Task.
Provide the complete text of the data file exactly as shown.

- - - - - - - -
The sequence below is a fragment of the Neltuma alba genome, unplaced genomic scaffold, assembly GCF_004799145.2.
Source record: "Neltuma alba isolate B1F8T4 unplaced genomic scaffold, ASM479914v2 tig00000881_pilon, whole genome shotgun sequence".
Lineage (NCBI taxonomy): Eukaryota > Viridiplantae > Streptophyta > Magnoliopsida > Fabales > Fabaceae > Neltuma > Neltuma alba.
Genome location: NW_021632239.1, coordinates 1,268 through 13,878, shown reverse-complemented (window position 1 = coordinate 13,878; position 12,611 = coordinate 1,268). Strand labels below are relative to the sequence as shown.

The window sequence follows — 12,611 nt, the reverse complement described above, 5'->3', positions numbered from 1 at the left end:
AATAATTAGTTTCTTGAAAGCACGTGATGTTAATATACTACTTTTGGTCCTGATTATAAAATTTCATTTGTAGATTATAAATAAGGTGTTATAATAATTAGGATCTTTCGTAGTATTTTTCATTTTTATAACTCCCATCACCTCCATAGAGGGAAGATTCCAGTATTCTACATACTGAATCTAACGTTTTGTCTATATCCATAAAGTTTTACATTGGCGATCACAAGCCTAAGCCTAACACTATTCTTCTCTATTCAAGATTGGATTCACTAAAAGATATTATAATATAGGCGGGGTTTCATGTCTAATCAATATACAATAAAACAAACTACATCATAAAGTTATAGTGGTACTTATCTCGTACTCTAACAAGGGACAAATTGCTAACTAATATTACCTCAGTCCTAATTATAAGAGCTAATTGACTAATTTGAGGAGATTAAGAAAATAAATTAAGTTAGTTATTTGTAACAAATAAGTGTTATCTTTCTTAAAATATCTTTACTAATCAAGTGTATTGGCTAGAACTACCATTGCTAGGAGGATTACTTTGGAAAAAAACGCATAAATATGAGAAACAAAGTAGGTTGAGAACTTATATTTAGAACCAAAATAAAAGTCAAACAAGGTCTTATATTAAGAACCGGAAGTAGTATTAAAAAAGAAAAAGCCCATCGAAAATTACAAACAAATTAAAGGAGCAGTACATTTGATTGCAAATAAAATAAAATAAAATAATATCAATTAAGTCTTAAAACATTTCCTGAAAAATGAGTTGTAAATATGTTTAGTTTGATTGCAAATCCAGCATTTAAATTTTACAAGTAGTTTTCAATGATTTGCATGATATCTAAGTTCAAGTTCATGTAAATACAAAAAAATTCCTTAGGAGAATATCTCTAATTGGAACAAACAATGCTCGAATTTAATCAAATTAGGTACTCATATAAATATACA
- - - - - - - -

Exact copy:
The sequence below is a fragment of the Neltuma alba genome, unplaced genomic scaffold, assembly GCF_004799145.2.
Source record: "Neltuma alba isolate B1F8T4 unplaced genomic scaffold, ASM479914v2 tig00000881_pilon, whole genome shotgun sequence".
Lineage (NCBI taxonomy): Eukaryota > Viridiplantae > Streptophyta > Magnoliopsida > Fabales > Fabaceae > Neltuma > Neltuma alba.
Genome location: NW_021632239.1, coordinates 1,268 through 13,878, shown reverse-complemented (window position 1 = coordinate 13,878; position 12,611 = coordinate 1,268). Strand labels below are relative to the sequence as shown.

The window sequence follows — 12,611 nt, the reverse complement described above, 5'->3', positions numbered from 1 at the left end:
AATAATTAGTTTCTTGAAAGCACGTGATGTTAATATACTACTTTTGGTCCTGATTATAAAATTTCATTTGTAGATTATAAATAAGGTGTTATAATAATTAGGATCTTTCGTAGTATTTTTCATTTTTATAACTCCCATCACCTCCATAGAGGGAAGATTCCAGTATTCTACATACTGAATCTAACGTTTTGTCTATATCCATAAAGTTTTACATTGGCGATCACAAGCCTAAGCCTAACACTATTCTTCTCTATTCAAGATTGGATTCACTAAAAGATATTATAATATAGGCGGGGTTTCATGTCTAATCAATATACAATAAAACAAACTACATCATAAAGTTATAGTGGTACTTATCTCGTACTCTAACAAGGGACAAATTGCTAACTAATATTACCTCAGTCCTAATTATAAGAGCTAATTGACTAATTTGAGGAGATTAAGAAAATAAATTAAGTTAGTTATTTGTAACAAATAAGTGTTATCTTTCTTAAAATATCTTTACTAATCAAGTGTATTGGCTAGAACTACCATTGCTAGGAGGATTACTTTGGAAAAAAACGCATAAATATGAGAAACAAAGTAGGTTGAGAACTTATATTTAGAACCAAAATAAAAGTCAAACAAGGTCTTATATTAAGAACCGGAAGTAGTATTAAAAAAGAAAAAGCCCATCGAAAATTACAAACAAATTAAAGGAGCAGTACATTTGATTGCAAATAAAATAAAATAAAATAATATCAATTAAGTCTTAAAACATTTCCTGAAAAATGAGTTGTAAATATGTTTAGTTTGATTGCAAATCCAGCATTTAAATTTTACAAGTAGTTTTCAATGATTTGCATGATATCTAAGTTCAAGTTCATGTAAATACAAAAAAATTCCTTAGGAGAATATCTCTAATTGGAACAAACAATGCTCGAATTTAATCAAATTAGGTACTCATATAAATATACA